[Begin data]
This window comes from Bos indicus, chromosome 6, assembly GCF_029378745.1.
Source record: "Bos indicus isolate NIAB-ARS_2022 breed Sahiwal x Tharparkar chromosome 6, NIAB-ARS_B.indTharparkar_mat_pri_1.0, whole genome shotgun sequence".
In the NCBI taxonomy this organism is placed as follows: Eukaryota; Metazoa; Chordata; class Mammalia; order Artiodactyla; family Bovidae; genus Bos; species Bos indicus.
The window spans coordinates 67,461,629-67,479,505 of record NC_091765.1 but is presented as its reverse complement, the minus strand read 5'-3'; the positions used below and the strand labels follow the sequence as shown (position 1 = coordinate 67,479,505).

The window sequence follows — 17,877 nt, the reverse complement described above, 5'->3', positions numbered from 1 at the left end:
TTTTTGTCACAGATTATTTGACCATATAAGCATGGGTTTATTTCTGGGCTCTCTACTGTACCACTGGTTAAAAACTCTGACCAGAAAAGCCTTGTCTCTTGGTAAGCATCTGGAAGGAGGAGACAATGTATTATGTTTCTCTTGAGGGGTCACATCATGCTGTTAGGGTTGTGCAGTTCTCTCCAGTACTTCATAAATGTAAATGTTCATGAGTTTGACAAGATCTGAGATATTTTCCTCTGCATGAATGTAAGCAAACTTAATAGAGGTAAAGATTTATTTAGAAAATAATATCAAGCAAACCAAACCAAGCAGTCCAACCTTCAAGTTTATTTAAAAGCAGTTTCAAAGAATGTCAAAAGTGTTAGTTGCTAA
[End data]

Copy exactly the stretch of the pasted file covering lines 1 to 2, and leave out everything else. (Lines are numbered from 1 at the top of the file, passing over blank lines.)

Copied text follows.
This window comes from Bos indicus, chromosome 6, assembly GCF_029378745.1.
Source record: "Bos indicus isolate NIAB-ARS_2022 breed Sahiwal x Tharparkar chromosome 6, NIAB-ARS_B.indTharparkar_mat_pri_1.0, whole genome shotgun sequence".